David Denio, PharmD, BCPP
Salt Lake City, UT
Obtaining a Controlled Substance Registration Certificate (DEA license) was encouraged by my site in order to help better serve our patient population. There are many practice settings where this would be useful for a pharmacist. Currently I work in an outpatient mental health clinic, where I work collaboratively with a variety of health care providers including psychiatrists, social workers, psychologists, and nurse practitioners. Having this certification means I can use the full scope of my knowledge and apply it to practice. Potentially this could work well in other collaborative settings including inpatient treatment, depending on the role of the pharmacist. Below are some pros and cons to obtaining your DEA license.
|Able to prescribe controlled substances||Patients will ask for those substances, even when it may not be appropriate|
|Can show/track workload directly||Clinical coverage of other providers patients for refills of controlled substances|
|Can use controlled substance knowledge in a more hands-on manner||Increased liability|
|Greater diversity of patients may be treated|
|Knowledge that all safety monitoring is done prior to the prescribing of controlled substances|
Advantages and Disadvantages
As many of you have likely experienced, prior to obtaining my DEA license there were times I was thankful I did NOT have it. Some examples included when patients presented to me on treatment regimens that were not entirely recommended, such as long-term benzodiazepine use with PTSD. In cases such as this, because I could not prescribe benzodiazepines, we could focus on adjusting more appropriate treatment modalities. With the DEA license, my practice has shifted; now I have the discussion on tapering potentially inappropriate medication (and can provide the taper itself).
Another change to my practice is providing controlled substance prescribing coverage when other providers are out of office. Patients may need renewals or new prescriptions for controlled substances. As a pharmacist I’m confident in my ability to thoroughly check monitoring of these controlled substances including reviewing the chart for documentation of stability, engagement in treatment, up to date labs (such as urine tox screens), and reviewing the state controlled substance databases. I can feel comfortable that the patient has been thoroughly reviewed. Generally, I only write enough supply to bridge them to the next appointment and there are instances where I will not write a prescription. For example, when they have not been engaging in treatment, labs are not up to date, or the controlled substance database shows unexpected findings. There are also times where I will reach out to the patient for an appointment or further assessment instead of providing a prescription. I find that in being the prescriber, I can ensure all safety monitoring is completed. Prior to having my DEA license, I would have to contact other providers and ask them to obtain the safety monitoring or I was assisting them in interpreting results.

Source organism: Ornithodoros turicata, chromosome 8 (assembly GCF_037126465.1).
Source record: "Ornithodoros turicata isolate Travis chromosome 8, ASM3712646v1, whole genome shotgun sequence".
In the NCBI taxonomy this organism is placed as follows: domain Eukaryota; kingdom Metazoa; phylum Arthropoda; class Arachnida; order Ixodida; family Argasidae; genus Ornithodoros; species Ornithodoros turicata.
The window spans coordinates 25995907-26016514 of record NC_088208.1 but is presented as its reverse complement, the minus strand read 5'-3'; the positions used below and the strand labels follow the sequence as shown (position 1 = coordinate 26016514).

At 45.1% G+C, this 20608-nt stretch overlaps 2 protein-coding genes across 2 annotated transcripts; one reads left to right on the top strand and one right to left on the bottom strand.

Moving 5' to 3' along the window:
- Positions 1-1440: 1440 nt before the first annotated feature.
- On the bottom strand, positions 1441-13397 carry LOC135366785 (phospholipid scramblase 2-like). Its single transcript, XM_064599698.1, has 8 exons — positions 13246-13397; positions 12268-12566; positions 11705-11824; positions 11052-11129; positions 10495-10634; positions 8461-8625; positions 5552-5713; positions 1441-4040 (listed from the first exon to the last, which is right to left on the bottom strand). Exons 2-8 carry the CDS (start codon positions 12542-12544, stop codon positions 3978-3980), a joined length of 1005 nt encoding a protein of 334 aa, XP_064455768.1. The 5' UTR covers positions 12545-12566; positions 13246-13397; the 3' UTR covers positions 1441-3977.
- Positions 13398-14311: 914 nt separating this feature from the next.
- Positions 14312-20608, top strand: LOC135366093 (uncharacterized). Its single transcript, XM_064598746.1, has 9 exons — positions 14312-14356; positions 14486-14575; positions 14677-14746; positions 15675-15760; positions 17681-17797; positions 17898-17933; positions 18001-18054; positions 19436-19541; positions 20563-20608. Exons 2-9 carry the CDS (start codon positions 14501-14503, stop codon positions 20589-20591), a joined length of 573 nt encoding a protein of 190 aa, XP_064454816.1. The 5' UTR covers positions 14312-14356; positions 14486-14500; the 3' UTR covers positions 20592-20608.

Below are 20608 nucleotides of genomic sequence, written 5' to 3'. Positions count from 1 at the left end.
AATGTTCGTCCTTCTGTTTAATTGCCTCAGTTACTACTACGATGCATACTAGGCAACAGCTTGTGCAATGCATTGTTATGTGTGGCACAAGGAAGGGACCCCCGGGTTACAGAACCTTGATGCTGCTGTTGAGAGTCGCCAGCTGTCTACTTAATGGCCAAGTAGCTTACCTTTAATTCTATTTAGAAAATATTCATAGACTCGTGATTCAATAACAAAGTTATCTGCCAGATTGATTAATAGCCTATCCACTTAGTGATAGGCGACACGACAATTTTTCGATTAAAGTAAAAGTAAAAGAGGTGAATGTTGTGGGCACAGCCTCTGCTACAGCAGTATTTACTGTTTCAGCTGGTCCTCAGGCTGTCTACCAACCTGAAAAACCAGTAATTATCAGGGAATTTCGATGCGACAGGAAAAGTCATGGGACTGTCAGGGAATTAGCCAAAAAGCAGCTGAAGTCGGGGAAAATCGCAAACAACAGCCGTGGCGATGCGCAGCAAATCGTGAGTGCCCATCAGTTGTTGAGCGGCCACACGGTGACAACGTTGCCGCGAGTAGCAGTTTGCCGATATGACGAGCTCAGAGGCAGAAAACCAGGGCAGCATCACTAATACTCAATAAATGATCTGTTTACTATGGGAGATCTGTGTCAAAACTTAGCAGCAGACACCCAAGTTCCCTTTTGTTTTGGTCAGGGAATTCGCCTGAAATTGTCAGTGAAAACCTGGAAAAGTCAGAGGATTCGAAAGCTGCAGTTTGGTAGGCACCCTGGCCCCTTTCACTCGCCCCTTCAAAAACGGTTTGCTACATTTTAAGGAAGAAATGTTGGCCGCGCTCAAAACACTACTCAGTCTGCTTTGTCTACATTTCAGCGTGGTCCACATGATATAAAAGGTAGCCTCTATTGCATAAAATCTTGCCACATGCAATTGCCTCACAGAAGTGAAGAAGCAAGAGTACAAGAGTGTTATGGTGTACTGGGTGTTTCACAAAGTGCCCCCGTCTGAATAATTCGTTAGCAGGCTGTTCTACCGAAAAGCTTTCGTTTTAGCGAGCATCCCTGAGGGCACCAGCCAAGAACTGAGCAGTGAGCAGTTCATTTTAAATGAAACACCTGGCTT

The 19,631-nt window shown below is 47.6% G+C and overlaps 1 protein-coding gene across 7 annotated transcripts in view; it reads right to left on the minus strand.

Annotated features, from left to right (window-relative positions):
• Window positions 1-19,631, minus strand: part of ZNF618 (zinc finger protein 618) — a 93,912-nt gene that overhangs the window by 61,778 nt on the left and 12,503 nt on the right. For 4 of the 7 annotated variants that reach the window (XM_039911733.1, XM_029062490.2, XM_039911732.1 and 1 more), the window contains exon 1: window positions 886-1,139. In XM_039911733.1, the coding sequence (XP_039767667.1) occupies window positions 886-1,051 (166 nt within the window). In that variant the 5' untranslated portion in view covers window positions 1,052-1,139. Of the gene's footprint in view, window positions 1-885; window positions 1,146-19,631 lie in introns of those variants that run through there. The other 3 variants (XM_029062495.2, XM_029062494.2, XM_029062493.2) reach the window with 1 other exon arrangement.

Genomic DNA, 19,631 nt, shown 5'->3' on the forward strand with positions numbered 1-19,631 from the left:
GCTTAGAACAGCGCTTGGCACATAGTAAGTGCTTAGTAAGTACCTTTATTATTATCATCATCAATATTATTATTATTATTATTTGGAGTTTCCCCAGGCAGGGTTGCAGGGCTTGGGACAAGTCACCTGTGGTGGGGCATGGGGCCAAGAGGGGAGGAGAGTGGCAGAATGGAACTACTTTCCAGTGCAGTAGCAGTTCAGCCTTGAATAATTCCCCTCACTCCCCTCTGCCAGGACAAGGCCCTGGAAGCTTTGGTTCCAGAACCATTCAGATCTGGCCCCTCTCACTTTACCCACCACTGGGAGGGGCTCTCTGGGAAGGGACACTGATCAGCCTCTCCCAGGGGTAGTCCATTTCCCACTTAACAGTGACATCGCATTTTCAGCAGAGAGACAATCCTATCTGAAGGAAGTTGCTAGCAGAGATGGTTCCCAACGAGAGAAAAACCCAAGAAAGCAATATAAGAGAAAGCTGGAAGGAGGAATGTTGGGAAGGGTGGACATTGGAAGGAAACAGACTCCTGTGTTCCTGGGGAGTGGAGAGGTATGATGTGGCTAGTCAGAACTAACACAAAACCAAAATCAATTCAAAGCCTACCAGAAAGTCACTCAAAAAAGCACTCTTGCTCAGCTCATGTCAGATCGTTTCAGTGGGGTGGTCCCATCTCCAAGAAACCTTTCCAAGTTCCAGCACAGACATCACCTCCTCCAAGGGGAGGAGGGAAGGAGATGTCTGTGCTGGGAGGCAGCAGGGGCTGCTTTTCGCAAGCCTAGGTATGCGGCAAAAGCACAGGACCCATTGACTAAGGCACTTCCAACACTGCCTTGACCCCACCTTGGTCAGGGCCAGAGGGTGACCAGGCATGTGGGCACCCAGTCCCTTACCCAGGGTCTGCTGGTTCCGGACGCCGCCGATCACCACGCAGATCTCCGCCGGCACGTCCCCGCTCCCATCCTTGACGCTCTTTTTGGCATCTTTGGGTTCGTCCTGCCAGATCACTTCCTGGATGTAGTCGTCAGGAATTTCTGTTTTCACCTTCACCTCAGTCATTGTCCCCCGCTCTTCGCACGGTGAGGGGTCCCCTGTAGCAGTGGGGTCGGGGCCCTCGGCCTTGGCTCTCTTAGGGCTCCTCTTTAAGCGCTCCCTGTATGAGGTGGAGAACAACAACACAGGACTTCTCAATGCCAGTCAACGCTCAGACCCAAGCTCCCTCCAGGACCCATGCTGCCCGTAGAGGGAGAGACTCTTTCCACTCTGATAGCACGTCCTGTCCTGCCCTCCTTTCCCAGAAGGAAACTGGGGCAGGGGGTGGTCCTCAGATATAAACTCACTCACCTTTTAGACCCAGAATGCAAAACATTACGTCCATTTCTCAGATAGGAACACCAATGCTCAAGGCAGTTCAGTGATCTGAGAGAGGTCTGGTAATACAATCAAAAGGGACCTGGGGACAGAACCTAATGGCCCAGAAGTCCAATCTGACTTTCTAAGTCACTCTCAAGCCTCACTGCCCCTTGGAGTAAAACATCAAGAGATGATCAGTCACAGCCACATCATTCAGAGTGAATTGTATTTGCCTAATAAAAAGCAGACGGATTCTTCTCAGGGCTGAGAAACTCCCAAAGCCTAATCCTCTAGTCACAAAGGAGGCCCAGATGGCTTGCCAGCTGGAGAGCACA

Changes in Patient Panel
One noticeable difference after obtaining the DEA license is that my patient panel became more diverse. Patients who would not have been added to my panel previously were now being assigned. For example, patients with ADHD, narcolepsy and insomnia are often treated with controlled substances. Now they can be seen regularly by a pharmacist without additional burden of finding another prescriber to write prescriptions at each visit.
Laws and Limitations
Different states have different laws, and it is important to know the rules of the state you are licensed in. For example: If you are practicing in Idaho you should have a copy of your MTM agreement ready to provide the Board of Pharmacy as you pursue a DEA license. If you are thinking about obtaining a DEA license (and have support from your practice site) first check with your local Board of Pharmacy. Some states require a separate controlled substance certification. For the federal license, the DEA website offers step by step guidance on how to apply and applications electronically (https://www.deadiversion.usdoj.gov/online_forms_apps.html). If you move, be sure to update your address and practice site with them. If you are a federal employee and plan to use the license at a federal facility, the DEA license fee may be waived.
There are an estimated 150 million Americans that live in an area with mental health treatment shortages.1 Having a DEA license with prescriptive authority may allow pharmacists to establish collaborative care in order to treat a greater variety of patients and help close this gap.